Perhaps because they are quite elusive, I just have a fascination with this bird family, and have blogged about owls before at Mister Tristan (the blog, not the 6 year old human being) here and here.
Image credit Gary
This owl statue above, among several which grace our humble property, is our latest acquisition and marks the occasion of our 40th anniversary in August. It is a beast of a carved river stone, standing about 24" high, and is just past the limit of what I can lift in terms of weight. I had help loading it and was able to let it down from the seat in my minivan to the ground...barely. Thence I wheeled it around the yard on a hand dolly.
I hope to run down on the C+O Canal here in a few days and would like nothing more than to repeat the owl experience I had there in which I stopped to pee at a tree--unbeknownst to me--that just happened to have a pair of large owls resting in it. They, of course, took off and I was treated to a rare sight.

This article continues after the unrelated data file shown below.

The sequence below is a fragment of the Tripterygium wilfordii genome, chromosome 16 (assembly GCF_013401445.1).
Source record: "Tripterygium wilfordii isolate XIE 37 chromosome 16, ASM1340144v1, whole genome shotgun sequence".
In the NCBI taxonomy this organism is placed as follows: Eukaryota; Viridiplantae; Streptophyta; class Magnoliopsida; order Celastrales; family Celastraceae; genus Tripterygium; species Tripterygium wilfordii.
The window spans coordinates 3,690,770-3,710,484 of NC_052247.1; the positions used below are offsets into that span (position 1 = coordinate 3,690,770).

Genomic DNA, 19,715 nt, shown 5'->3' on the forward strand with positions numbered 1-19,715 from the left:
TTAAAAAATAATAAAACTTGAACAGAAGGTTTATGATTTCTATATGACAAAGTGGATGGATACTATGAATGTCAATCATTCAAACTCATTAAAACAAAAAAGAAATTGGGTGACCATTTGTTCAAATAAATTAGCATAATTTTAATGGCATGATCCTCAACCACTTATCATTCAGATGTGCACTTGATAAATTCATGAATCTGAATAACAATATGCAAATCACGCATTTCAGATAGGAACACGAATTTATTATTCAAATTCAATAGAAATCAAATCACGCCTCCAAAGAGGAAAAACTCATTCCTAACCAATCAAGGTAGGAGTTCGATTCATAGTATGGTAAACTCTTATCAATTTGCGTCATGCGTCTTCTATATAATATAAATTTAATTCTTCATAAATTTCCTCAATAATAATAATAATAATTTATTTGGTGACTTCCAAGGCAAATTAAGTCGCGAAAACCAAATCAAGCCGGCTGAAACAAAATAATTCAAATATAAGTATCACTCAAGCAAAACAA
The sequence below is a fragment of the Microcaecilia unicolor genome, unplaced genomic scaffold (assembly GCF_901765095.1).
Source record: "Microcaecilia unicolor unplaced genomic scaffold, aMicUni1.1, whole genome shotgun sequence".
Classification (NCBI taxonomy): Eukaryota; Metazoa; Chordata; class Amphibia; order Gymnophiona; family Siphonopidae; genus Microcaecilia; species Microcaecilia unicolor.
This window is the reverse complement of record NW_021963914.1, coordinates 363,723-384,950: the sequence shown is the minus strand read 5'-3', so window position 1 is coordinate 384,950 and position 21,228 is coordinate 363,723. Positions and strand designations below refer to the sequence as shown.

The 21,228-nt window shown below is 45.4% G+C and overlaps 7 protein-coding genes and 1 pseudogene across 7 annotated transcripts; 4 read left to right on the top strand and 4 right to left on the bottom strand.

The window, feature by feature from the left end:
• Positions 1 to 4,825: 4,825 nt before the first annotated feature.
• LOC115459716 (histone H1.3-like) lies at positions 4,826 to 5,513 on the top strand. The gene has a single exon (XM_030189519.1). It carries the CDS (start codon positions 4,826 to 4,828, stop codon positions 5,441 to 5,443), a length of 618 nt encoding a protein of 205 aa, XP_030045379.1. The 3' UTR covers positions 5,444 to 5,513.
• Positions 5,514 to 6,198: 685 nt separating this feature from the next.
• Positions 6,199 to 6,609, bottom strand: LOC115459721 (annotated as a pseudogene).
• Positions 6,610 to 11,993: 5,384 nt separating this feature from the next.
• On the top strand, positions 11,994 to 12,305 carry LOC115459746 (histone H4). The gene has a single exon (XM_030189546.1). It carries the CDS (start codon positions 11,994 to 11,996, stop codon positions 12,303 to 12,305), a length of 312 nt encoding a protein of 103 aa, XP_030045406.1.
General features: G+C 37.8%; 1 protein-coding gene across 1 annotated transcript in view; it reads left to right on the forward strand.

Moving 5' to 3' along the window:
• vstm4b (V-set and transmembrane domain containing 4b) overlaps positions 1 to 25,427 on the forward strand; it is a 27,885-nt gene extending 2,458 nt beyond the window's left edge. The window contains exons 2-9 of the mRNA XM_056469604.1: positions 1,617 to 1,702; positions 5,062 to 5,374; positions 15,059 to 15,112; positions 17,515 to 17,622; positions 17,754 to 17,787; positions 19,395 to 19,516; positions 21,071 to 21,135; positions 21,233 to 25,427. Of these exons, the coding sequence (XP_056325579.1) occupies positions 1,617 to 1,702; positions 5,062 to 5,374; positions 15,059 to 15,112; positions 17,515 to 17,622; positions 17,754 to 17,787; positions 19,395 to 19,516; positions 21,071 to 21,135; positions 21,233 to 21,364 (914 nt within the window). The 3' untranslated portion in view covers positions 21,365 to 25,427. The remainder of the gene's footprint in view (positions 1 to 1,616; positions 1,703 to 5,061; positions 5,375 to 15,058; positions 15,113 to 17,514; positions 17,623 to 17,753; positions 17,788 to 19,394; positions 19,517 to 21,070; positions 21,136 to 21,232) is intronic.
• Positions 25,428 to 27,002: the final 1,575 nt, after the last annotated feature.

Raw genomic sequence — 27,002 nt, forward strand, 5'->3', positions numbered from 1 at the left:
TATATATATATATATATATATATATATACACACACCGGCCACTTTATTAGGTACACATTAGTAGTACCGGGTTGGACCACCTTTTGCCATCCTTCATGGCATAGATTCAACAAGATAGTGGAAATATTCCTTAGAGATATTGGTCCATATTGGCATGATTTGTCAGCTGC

One final owl tale. A couple of weeks ago, the bride and I attended an evening owl walk at Renfrew Park in nearby Waynesboro, PA. The leader gave us a talk first, then we headed out into the woods where she played owl calls to try to lure in a live owl. Things were simply not happening that night--perhaps due to a persistent wind--until all of a sudden a tiny screech owl showed up in response to the recorded call.
This owl landed nearly directly above the bride's head, only some 20' away, and oblivious to the 30 some people standing quietly there in the dark, proceeded to answer the recorded call. The screech owl has an array of calls, and this one sounded most like a horse's whinny.
Wow! So if you ever get a chance to go on a naturalist-led owl walk, by all means do it.